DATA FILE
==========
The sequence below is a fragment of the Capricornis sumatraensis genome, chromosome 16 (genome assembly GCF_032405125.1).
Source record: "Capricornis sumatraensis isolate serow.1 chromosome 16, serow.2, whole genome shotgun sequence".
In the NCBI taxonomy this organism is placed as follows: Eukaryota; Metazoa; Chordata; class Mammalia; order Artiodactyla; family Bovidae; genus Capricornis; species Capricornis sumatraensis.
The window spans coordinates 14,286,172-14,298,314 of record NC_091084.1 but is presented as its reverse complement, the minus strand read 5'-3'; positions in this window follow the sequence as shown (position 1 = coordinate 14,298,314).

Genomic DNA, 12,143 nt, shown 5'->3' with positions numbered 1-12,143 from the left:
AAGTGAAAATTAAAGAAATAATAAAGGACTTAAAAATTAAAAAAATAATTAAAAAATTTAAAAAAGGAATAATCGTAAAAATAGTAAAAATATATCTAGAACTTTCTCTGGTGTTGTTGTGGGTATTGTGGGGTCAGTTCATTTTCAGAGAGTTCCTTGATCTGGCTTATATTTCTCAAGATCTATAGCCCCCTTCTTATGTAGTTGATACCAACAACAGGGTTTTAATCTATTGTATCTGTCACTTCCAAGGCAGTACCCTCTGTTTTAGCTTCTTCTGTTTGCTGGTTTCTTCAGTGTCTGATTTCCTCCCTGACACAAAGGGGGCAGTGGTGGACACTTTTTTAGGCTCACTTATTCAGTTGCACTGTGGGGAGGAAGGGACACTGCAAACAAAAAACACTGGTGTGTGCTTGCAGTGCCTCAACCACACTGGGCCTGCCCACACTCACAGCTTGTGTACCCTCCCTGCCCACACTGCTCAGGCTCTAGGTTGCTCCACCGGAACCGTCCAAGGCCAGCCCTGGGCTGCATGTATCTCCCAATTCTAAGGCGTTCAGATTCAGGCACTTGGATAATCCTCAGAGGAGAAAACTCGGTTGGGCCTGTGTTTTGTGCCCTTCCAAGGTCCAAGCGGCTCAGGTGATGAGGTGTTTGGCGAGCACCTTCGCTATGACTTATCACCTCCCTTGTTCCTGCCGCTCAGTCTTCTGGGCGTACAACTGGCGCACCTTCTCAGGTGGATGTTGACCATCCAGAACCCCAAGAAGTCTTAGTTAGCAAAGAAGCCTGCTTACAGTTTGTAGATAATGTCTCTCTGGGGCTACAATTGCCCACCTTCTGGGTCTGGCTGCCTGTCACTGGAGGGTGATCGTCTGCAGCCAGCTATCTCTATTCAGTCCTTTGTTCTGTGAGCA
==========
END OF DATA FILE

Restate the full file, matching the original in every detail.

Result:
The sequence below is a fragment of the Capricornis sumatraensis genome, chromosome 16 (genome assembly GCF_032405125.1).
Source record: "Capricornis sumatraensis isolate serow.1 chromosome 16, serow.2, whole genome shotgun sequence".
In the NCBI taxonomy this organism is placed as follows: Eukaryota; Metazoa; Chordata; class Mammalia; order Artiodactyla; family Bovidae; genus Capricornis; species Capricornis sumatraensis.
The window spans coordinates 14,286,172-14,298,314 of record NC_091084.1 but is presented as its reverse complement, the minus strand read 5'-3'; positions in this window follow the sequence as shown (position 1 = coordinate 14,298,314).

Genomic DNA, 12,143 nt, shown 5'->3' with positions numbered 1-12,143 from the left:
AAGTGAAAATTAAAGAAATAATAAAGGACTTAAAAATTAAAAAAATAATTAAAAAATTTAAAAAAGGAATAATCGTAAAAATAGTAAAAATATATCTAGAACTTTCTCTGGTGTTGTTGTGGGTATTGTGGGGTCAGTTCATTTTCAGAGAGTTCCTTGATCTGGCTTATATTTCTCAAGATCTATAGCCCCCTTCTTATGTAGTTGATACCAACAACAGGGTTTTAATCTATTGTATCTGTCACTTCCAAGGCAGTACCCTCTGTTTTAGCTTCTTCTGTTTGCTGGTTTCTTCAGTGTCTGATTTCCTCCCTGACACAAAGGGGGCAGTGGTGGACACTTTTTTAGGCTCACTTATTCAGTTGCACTGTGGGGAGGAAGGGACACTGCAAACAAAAAACACTGGTGTGTGCTTGCAGTGCCTCAACCACACTGGGCCTGCCCACACTCACAGCTTGTGTACCCTCCCTGCCCACACTGCTCAGGCTCTAGGTTGCTCCACCGGAACCGTCCAAGGCCAGCCCTGGGCTGCATGTATCTCCCAATTCTAAGGCGTTCAGATTCAGGCACTTGGATAATCCTCAGAGGAGAAAACTCGGTTGGGCCTGTGTTTTGTGCCCTTCCAAGGTCCAAGCGGCTCAGGTGATGAGGTGTTTGGCGAGCACCTTCGCTATGACTTATCACCTCCCTTGTTCCTGCCGCTCAGTCTTCTGGGCGTACAACTGGCGCACCTTCTCAGGTGGATGTTGACCATCCAGAACCCCAAGAAGTCTTAGTTAGCAAAGAAGCCTGCTTACAGTTTGTAGATAATGTCTCTCTGGGGCTACAATTGCCCACCTTCTGGGTCTGGCTGCCTGTCACTGGAGGGTGATCGTCTGCAGCCAGCTATCTCTATTCAGTCCTTTGTTCTGTGAGCA